New OMB guidelines target charge card use
The guidelines are intended to establish minimum requirements and suggest best practices for the management of card programs.
The Office of Management and Budget has issued new guidelines tightening management controls on government charge card programs.
The guidelines are intended to establish minimum requirements and suggest best practices for the management of card programs, including fraud prevention, user training and strategic sourcing.
Government charge cards look and are used like commercial credit cards. The same financial institutions issue them for authorized agency personnel. There are several types of charge cards, including purchase and travel cards. The OMB guidelines cover all types.
The guidelines, which are issued as Appendix B of OMB’s revised Circular A-123, require agencies to develop and maintain a charge card management plan that, among other measures:
* Identifies the key management officials within the agency and defines their responsibilities, a step designed to create accountability.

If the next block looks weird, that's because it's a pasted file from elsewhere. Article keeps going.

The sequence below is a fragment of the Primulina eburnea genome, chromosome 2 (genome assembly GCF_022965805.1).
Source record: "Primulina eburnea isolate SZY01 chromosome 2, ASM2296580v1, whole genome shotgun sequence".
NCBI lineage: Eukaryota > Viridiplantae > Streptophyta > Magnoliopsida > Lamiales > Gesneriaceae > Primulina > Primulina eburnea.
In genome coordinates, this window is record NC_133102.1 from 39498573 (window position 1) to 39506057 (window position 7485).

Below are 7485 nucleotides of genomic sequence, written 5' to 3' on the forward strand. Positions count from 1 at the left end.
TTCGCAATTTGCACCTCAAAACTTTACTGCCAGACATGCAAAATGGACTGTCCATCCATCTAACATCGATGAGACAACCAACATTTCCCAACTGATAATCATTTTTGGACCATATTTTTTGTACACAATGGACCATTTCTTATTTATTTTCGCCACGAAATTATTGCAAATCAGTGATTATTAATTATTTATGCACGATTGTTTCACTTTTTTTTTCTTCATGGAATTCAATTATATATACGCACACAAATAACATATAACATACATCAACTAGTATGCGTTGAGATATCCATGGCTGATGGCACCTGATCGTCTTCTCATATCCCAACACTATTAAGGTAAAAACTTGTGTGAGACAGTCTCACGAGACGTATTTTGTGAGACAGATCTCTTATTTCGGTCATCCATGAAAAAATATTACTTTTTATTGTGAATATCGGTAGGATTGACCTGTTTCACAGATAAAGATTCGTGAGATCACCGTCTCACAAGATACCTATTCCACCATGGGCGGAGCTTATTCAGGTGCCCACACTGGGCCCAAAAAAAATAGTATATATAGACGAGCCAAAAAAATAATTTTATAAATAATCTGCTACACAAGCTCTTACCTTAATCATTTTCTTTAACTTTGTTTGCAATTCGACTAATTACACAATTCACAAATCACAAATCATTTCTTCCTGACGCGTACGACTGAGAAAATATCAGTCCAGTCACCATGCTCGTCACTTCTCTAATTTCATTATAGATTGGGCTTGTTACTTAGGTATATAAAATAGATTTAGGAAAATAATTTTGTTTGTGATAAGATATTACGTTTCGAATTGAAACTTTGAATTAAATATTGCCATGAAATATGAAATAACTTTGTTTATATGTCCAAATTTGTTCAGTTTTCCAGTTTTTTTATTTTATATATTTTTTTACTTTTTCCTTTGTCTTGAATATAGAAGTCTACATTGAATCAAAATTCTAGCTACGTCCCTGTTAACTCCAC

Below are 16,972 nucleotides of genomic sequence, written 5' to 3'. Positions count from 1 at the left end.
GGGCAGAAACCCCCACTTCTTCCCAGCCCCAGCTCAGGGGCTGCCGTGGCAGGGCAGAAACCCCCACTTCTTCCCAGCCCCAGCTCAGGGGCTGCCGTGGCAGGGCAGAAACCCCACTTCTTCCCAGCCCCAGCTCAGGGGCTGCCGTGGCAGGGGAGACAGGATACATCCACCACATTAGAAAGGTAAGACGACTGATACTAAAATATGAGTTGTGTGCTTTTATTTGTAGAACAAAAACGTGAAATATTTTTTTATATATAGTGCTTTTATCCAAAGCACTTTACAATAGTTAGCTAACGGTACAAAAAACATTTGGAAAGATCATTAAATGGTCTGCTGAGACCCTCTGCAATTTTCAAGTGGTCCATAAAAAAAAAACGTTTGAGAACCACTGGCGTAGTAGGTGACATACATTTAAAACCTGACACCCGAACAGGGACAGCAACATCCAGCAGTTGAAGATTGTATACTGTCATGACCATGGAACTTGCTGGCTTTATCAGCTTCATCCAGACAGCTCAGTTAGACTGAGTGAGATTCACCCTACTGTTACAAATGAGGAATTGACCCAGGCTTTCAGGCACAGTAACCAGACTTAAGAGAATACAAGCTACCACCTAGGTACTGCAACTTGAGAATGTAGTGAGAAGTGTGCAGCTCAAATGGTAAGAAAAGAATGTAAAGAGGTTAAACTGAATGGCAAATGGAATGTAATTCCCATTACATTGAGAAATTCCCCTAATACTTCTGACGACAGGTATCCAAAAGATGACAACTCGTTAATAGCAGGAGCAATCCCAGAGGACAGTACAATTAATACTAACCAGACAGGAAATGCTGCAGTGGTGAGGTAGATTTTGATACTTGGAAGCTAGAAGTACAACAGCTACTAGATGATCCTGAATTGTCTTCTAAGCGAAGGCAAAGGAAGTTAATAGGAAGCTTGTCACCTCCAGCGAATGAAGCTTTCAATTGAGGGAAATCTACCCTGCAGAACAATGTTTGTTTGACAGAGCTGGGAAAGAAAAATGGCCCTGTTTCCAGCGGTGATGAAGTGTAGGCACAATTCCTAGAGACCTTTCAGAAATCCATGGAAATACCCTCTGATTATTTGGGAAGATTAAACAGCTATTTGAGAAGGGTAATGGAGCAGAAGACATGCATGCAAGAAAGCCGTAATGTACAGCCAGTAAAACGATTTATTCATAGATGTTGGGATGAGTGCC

* Implements a process to make sure individuals authorized to use the cards are credit-worthy.
* Establishes management controls, polices and practices.
* Creates requirements for documentation and the records retention.
* Establishes a process for the agency to get charge cards returned when employees leave an agency.
* Describes the measures the agency will use to ensure that the other elements of the plan are working effectively.
The 52-page amendment goes on to lay out specific OMB requirements for training cardholders, risk management procedures and other specific elements, while leaving many particulars to the discretion of agencies.
It also includes strategic sourcing requirements, a process of continually analyzing the way agency funds are spent and taking steps to get the best deal possible for government buyers from suppliers. The amendment encourages agencies to use a set of best practices to analyze spending, balance socioeconomic goals with agency priorities and establish performance measures to judge strategic sourcing success.
Many agencies are already running programs to manage card use and trying out technologies for data mining and analysis. The forthcoming OMB guidelines add urgency to the efforts, said Cheryl Upton, purchase card team leader at the Environmental Protection Agency, in a recent interview.
The revised Circular encompasses a broad swath of financial management topics. It goes into effect with the new fiscal year, Oct. 1.
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